General Question

Sponge's avatar

How can I use up my sick hours without being sick?

Asked by Sponge (541points) May 25th, 2012 from iPhone

Do I have to provide any proof to my employer that I am really sick, like a doctor’s note? I’m a very healthy individual but I dont’t want my 200+ sick hours to go to waste.

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12 Answers

Pied_Pfeffer's avatar

It’s time to do some research on how the company you work for looks upon sick time. Some might treat it as a benefit, while others do not. In the latter case, it means that if you aren’t sick or on medical leave, it cannot be used for any other purpose.

WestRiverrat's avatar

First do your sick hours accumulate from year to year? If so it would be foolish to use them up, you never know when you are going to be injured or sick and need the extra days.

You can use them up for preventative care or caring for a family member. If employees don’t abuse it, many firms will let you use a half day every now and then, we call it sanity check time here.
I think in the US you only need to show a doctor’s note if it is more than 2 days.

But like @Pied_Pfeffer stated, it is up to the employer how much you can get away with.

jca's avatar

Some jobs require a note, some jobs let you take a few days before requiring a note, and some jobs may not ask for a note at all (although I’ve never heard of a job that won’t ever ask for a note at some point). You have to check your contract or handbook. If you are a union worker, ask the union.

Are you planning to quit or might you get laid off? Othewise, it’s not a bad thing to have a lot of sick time in case of emergency.

bewailknot's avatar

Does your sick time expire, or do they have a maximum accrual amount?

lillycoyote's avatar

@Pied_Pfeffer I absolutely right. No one here can really answer this question for you. This kind of thing is a matter of policy, your particular employer’s policies and can very tremendously from company to company. I think you really need to talk to someone in your company’s Human Resources department. Though, I wouldn’t phrase it the same way, “How can I use up my sick hours without being sick?”, as you did in your question. Just ask them about how your sick days/time off work.

If your company has an employee’s handbook you really should probably have a copy of that. You weren’t given anything that spelled out your company’s personnel policies regarding, vacation, sick leave, conduct, that sort of thing, when you were hired?

josie's avatar

By lying and pretending you are sick. But then you would be a (time) thief, plus a liar. How do you feel about that?

gondwanalon's avatar

It is not a good idea to abuse your sick time. It is like insurance that is there to help you if you need it. Also your company may allow you to donate small amounts of your sick time to co-workers suffering poor health. It is nice to be able to help others in genuine need.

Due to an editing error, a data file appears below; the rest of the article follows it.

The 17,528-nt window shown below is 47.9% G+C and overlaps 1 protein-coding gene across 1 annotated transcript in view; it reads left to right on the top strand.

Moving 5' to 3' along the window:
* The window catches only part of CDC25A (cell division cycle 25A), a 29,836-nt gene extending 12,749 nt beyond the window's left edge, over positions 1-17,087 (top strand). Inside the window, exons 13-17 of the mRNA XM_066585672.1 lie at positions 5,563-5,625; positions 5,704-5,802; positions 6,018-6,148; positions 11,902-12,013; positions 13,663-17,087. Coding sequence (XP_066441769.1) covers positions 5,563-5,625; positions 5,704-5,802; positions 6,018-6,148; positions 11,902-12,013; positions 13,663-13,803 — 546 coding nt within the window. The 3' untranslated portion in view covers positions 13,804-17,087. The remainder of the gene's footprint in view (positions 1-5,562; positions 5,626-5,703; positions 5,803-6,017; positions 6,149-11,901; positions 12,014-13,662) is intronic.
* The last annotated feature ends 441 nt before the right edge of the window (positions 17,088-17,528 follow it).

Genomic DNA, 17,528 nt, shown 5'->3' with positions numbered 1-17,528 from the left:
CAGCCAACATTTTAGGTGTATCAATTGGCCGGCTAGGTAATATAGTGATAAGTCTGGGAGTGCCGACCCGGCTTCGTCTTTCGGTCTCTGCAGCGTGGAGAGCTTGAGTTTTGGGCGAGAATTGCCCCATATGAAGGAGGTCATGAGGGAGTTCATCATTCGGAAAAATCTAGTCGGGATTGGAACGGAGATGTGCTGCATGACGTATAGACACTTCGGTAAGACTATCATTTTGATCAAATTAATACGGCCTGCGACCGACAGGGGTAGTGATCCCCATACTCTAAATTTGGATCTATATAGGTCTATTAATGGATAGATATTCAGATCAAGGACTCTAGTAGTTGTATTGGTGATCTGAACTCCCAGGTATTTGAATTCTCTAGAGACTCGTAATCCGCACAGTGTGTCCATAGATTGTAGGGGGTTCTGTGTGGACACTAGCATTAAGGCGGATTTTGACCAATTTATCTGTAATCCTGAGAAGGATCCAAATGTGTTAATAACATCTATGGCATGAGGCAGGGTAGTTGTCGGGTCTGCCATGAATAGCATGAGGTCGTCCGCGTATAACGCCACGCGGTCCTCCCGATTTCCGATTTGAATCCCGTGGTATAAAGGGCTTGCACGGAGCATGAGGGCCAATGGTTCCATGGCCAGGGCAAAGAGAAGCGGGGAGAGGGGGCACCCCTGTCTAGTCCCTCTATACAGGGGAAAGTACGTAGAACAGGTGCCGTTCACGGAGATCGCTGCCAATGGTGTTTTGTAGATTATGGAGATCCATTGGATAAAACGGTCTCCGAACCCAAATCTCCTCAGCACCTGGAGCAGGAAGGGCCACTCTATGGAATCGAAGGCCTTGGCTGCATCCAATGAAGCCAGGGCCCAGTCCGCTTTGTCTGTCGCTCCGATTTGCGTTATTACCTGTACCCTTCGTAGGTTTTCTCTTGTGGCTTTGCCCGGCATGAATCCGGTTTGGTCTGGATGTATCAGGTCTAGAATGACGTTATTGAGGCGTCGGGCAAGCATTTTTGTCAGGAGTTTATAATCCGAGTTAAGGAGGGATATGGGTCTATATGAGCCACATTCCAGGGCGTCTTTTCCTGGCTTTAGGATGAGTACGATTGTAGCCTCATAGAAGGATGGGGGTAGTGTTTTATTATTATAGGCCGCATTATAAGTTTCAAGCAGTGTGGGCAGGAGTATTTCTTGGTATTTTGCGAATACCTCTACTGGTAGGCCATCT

People were abusing sick time where I work. This put extra work and pressure on other workers who have to do extra work. So a new sick policy was voted on and approved by all employees that requires that a worker be sick for 3 days in a row before sick time kicks in. In other words you have to take 3 days of vacation time (PTO) in order to start using your sick time. Now hardly anyone ever calls in sick.

Good health to you.

Bellatrix's avatar

Sick leave is meant to allow you to take paid time away from work when you are sick. Certainly in Australia, it is not meant to be additional leave to be added to your vacation time. If you do get sick, and have used up all your leave, what will you do then? Go to work sick and infect others or can you afford to be off work without pay? Life has a way of throwing up the unexpected. That’s why we have benefits such as sick leave.

If you do take sick leave here, in most cases you would need to provide a medical certificate after between 1–3 days depending on where you work. If you don’t provide evidence you were sick, you are likely to find your pay is lighter for that week.

cheebdragon's avatar

They have these things called telephones, you can use one to call your boss and tell him that you are sick….it’s pretty high tech shit.

Pied_Pfeffer's avatar

The problem here is that we have very little information to go on in order to provide guidance. For example, @Bellatrix speaks of the rules in Australia, while the bulk of us are referencing what limited information we know personally about how it is handled in the US.

Here in the US, Federal laws set the standards when it comes to employment guidelines. An individual state’s laws can supersede Federal if it is to the advantage of the employee. A company’s policy has to meet state laws unless it makes rules that are to the advantage of the employee.

This is why @Sponge just needs to check with their company first to find out what their rules are. Once ze has this information and provides it to us, then we can help answer the question. It would also help to know what country and even specific area ze lives in.

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jca's avatar

If the OP @Sponge would return and provide more information, that would be helpful.

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